Document about Mary STIGGINS
Many thanks to Mark Migura
Mobile County, Alabama Book 19 part 2, page 231 January Term 1852
WEATHERFORD Versus WEATHERFORD ET AL
Errot to Chancery Court of Mobile
Bill was filed by William Weatherford, claiming to be the only lawful son and heir of late William Weatherford, Sr., and as such entitled to whole of his estate. It alleges that complainants Mother, Superlamy, [Sopathe Thlanie] was legally married to said Weatherford, Sr. in 1812 or 1813 according to customs of Creek Tribes of Indians to which they belonged and among whom they lived, that said Weatherford Sr., afterwards lived with one Mary Stiggins in a state of concubinage and had several children by her; that after said Weatherfords death, said Mary Stiggins sent for complainant and had him carried to her house in Baldwin county; where she then resided and that she acknowledged him to be the lawful son of said Weatherford Sr. That after the death of Mary Stiggins, one Charles Weatherford, took out letters of administration on estate of said William Weatherford, Sr. Said Charles Weatherford and the children of said Mary Stiggins, by said Weatherford, Sr. are made defendants to bill and by their answers deny that said Weatherford was legally married to complainants mother and assert that he was married to Mary Stiggins.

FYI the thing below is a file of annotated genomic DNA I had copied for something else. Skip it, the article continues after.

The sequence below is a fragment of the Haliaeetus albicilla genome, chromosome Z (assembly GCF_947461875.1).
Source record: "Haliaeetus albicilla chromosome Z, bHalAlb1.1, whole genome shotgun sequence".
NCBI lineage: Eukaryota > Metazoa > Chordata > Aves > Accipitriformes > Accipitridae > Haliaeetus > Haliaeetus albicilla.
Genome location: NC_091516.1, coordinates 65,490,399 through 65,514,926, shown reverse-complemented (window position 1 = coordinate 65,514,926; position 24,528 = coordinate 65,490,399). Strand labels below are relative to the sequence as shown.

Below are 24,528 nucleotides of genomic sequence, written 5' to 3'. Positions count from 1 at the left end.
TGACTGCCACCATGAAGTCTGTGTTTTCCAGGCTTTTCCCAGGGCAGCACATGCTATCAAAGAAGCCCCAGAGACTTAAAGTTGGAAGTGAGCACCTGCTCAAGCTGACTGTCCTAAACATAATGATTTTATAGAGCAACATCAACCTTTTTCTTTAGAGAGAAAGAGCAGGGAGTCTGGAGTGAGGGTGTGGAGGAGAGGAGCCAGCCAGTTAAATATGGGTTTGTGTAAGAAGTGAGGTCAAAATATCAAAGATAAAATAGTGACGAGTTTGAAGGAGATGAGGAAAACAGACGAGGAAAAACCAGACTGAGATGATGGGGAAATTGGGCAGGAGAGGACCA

Defendant, Charles Weatherford, as administartor had no interest in real estate.
Lucretia Sizemore says Mary Weatherford did not recognize him as a legitimate son of William Weatherford.
Susan Sizemore says he was not recognized as an heir. William Sizemore says that while Mary's children recognized him as a brother, they did not regard him as an heir. Testimony of Samuel and Lucretia Edmunds.
From "Alabama Records - Mobile County" by Kathleen Paul Jones & Pauline Jones Gandrud.
NOTE: basically I understand this to mean that William Weatherford, Jr., son of William Weatherford "Red Eagle" and Sopathe Thlanie, was bringing suit against Charles Weatherford after Wm, Sr. died and claiming Mary Stiggins was not legally married to William and therefore she and her children were not legal heirs. Charles and the Sizemore witnesses were saying the same thing: that while Wm. Jr. was recognized as a child of Red Eagle, he was not a legal heir because hiis parents had married under Indian law.
Company of Captain Thomas
H. BOYLES, Captain in the Creek Indian War
Many thanks to Mark Migura
Of the 14 men listed here, 7 of them had families in Fort Mims at the time of the attack, and one, Edward STEDHAM and his brother Jessie escaped from Fort Mims.
That particular company was :
ADCOCK, John Private
ADCOCK, Lewis Private
ADCOCK, Reuben Private
BECKUM, Joshua Private
BOYLES, Thomas H. Captain
BYRNE, Thomas Private
CHRISTIN, Cary Private
LANGHAM, James Private
MILTON, Andrew Private
MIMS, William Private
MOYE, Jason Private
STEDHAM, Edward Private
STIGGINS, George Sergeant
WILLIAMS, Thomas Private